Initially, a customer presents a set of continuous tone (or half tone) film separations to the printer defining an original image in terms of its colour components. From these separations the printer generates, via a conventional screening process and a subsequent photographic process, a Cromalin proof. This reproduction process effectively applies a process variable 1 (FIG. 1) to the continuoous tone film separations. The Cromalin is typically a positive in the form of a white base reflection copy which is presented to the customer for approval.
At the same time or after customer approval if the original is still available, a set of black and white positives are generated from the continuous tone film separations, one for each separation. This process applies a second process variable 2 (FIG. 1) in the form of a second photographic process, different from the process variable 1, to the continuous tone film separations to generate three of four black and white Cronapaques (or Opalins). These are required as the basis for conventional lasergravure systems. The three or four balck and white positives representing continuous tone separations for, for example, cyan, magenta, yellow, and black are then scanned by a conventional electronic scanner into a digital form defining the colour component densities for each pixel which is stored on a disc. This scanning process is represented by a line 3 in FIG. 1.
The colour density values stored on disc are then used as part of a control function to control a laser beam or electron beam which impinges on a record medium such as a plastic coated gravure cylinder to engrave the final colour separations as in our Lasergravure apparatus. Part of the processes represented by the lines 1, 2 in FIG. 1 reduces the variation in colour density for each colour component to a range lying between 0 and 255. In the subsequent gravure process, as relative scanning movement takes place between the exposing beam and the record medium, a computer accesses the relevant colour component density data for the pixel being exposed, from the disc store. For example, this data might contain the value 100 for the cyan separation. This data is used to address a look-up table defining a control characteristic for each colour component forming another part of the control function which, in it simplest form, defines a linear relationship between the stored values and the degree of exposure of the record medium. This is illustrated by a line 4 in FIG. 1.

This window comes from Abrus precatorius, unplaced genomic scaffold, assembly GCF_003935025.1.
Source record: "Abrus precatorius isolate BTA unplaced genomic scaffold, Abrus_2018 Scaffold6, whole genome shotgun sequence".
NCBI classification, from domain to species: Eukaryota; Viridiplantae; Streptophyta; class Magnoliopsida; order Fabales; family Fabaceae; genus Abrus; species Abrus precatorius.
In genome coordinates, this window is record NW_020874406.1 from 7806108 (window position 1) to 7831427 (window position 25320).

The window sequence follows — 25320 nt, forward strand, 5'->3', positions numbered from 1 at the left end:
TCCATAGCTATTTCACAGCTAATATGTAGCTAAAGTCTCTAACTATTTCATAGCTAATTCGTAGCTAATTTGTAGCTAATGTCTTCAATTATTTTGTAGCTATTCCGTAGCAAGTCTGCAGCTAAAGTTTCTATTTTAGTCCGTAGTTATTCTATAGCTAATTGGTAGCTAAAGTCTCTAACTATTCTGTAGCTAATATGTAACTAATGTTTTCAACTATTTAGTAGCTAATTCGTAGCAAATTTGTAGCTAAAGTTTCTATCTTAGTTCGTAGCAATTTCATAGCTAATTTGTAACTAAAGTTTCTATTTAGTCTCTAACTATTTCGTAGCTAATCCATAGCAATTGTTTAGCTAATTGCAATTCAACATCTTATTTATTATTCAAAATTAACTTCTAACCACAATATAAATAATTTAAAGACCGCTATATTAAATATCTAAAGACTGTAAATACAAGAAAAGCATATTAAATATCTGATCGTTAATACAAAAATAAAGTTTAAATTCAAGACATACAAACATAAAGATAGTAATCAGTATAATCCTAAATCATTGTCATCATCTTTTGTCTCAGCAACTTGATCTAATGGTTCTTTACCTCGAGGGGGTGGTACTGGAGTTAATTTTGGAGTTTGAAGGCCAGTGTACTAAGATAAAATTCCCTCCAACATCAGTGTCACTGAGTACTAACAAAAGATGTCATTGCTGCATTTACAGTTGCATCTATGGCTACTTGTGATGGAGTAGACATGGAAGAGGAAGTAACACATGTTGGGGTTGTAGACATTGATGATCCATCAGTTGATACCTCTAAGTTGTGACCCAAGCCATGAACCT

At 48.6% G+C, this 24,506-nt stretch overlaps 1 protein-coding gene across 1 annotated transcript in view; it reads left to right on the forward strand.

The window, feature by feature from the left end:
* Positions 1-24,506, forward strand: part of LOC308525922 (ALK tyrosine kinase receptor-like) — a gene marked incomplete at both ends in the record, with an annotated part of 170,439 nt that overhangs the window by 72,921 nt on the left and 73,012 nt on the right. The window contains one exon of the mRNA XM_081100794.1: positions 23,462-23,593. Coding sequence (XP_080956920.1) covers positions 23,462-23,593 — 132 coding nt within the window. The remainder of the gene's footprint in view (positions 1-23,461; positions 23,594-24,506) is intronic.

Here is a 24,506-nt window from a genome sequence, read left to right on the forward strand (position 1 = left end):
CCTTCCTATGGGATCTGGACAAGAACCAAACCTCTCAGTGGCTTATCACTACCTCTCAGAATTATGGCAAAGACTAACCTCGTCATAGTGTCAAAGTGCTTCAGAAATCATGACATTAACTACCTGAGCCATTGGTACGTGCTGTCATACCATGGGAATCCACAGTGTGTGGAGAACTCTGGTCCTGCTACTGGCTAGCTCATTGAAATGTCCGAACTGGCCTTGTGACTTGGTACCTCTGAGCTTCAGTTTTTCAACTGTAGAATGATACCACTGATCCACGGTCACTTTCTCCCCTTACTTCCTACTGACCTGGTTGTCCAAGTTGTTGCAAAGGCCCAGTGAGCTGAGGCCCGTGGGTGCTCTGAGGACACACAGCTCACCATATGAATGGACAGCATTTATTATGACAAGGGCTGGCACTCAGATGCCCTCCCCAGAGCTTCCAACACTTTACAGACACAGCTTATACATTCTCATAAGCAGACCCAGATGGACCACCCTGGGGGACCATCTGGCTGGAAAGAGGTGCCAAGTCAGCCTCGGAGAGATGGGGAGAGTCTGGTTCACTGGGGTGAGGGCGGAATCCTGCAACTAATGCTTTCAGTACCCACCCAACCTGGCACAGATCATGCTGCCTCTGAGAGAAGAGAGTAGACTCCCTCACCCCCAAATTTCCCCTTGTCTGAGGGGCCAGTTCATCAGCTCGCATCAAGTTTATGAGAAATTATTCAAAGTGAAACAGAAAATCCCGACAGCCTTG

If the process variables 1, 2 were identical then the value 100 stored in the disc would exactly correspond with the colour density of an exactly similar coloured pixel of the corresponding Cromalin. However, in general this will not be the case and for example an engraved pixel produced in response to the value of 100 stored on disk may result in a final image which is too dark. In other words, the record medium is exposed for too long.
This may be understood from FIG. 1 by following the dashed lines 5, 5' which indicate that the cyan component of a pixel engraved in accordance with the cronopaque data (100) stored for the colour separation corresponds to a different value (110) for the cyan colour density as defined by the Cromalin. The purpose of the invention is to correct the form of the line 4 so that where a Cromalin pixel has for example a cyan colour density of 100, the exposing beam is controlled to engrave the record medium correctly with that value. In the example illustrated, it is therefore necessary to modify the line 4 as indicated by a dashed line 6 so that the engraved pixel corresponds with the corresponding Cromalin pixel (lines 5, 6').
In general, various areas of the Cromalin each of a size in the order of 1 mm2 will be compared with the corresponding areas on disc so that the line 4 can be modified at a number of positions to provide an accurate control characteristic.
FIGS. 2 to 5 illustrate schematically part of the apparatus for carrying out the method. It is assumed that the Cromalin has been photographically produced printed and that the Cronapaque separations have been scanned onto a disc store accessible by a microcomputer.